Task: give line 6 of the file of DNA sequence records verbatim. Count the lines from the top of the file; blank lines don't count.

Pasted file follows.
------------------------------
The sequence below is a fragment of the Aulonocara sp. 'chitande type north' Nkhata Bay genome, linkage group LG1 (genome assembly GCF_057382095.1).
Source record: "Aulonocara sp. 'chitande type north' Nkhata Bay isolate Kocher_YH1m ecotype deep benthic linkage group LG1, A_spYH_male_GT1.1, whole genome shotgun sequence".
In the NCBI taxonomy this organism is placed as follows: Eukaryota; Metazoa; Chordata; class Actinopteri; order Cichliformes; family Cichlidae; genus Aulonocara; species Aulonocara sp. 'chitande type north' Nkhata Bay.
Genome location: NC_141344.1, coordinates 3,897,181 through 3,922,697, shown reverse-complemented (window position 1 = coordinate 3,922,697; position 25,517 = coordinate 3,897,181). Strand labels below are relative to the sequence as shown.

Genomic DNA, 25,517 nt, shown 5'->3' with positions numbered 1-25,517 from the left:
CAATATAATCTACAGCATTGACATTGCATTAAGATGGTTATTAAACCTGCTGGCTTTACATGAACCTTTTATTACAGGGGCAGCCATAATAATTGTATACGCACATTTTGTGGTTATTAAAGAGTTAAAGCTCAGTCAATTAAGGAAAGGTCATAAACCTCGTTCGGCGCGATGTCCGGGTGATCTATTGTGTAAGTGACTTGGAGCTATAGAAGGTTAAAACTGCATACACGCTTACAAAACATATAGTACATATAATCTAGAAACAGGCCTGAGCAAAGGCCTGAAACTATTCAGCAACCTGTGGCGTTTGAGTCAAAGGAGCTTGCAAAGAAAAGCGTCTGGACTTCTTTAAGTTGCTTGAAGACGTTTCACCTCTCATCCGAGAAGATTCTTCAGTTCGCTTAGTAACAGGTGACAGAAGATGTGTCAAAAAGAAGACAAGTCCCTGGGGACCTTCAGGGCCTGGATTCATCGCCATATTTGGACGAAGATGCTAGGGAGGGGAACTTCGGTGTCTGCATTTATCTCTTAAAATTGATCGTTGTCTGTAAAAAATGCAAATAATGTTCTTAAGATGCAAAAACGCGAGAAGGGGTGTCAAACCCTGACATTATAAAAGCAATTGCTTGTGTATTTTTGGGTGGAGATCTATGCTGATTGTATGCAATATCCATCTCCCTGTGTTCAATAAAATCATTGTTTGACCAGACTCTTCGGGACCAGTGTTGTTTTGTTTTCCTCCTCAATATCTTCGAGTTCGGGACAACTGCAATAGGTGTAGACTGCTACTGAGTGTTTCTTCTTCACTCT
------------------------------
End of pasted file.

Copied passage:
CAATATAATCTACAGCATTGACATTGCATTAAGATGGTTATTAAACCTGCTGGCTTTACATGAACCTTTTATTACAGGGGCAGCCATAATAATTGTATACGCACATTTTGTGGTTATTAAAGAGTTAAAGCTCAGTCAATTAAGGAAAGGTCATAAACCTCGTTCGGCGCGATGTCCGGGTGATCTATTGTGTAAGTGACTTGGAGCTATAGAAGGTTAAAACTGCATACACGCTTACAAAACATATAGTACATATAATCTAGAAACAGGCCTGAGCAAAGGCCTGAAACTATTCAGCAACCTGTGGCGTTTGAGTCAAAGGAGCTTGCAAAGAAAAGCGTCTGGACTTCTTTAAGTTGCTTGAAGACGTTTCACCTCTCATCCGAGAAGATTCTTCAGTTCGCTTAGTAACAGGTGACAGAAGATGTGTCAAAAAGAAGACAAGTCCCTGGGGACCTTCAGGGCCTGGATTCATCGCCATATTTGGACGAAGATGCTAGGGAGGGGAACTTCGGTGTCTGCATTTATCTCTTAAAATTGATCGTTGTCTGTAAAAAATGCAAATAATGTTCTTAAGATGCAAAAACGCGAGAAGGGGTGTCAAACCCTGACATTATAAAAGCAATTGCTTGTGTATTTTTGGGTGGAGATCTATGCTGATTGTATGCAATATCCATCTCCCTGTGTTCAATAAAATCATTGTTTGACCAGACTCTTCGGGACCAGTGTTGTTTTGTTTTCCTCCTCAATATCTTCGAGTTCGGGACAACTGCAATAGGTGTAGACTGCTACTGAGTGTTTCTTCTTCACTCT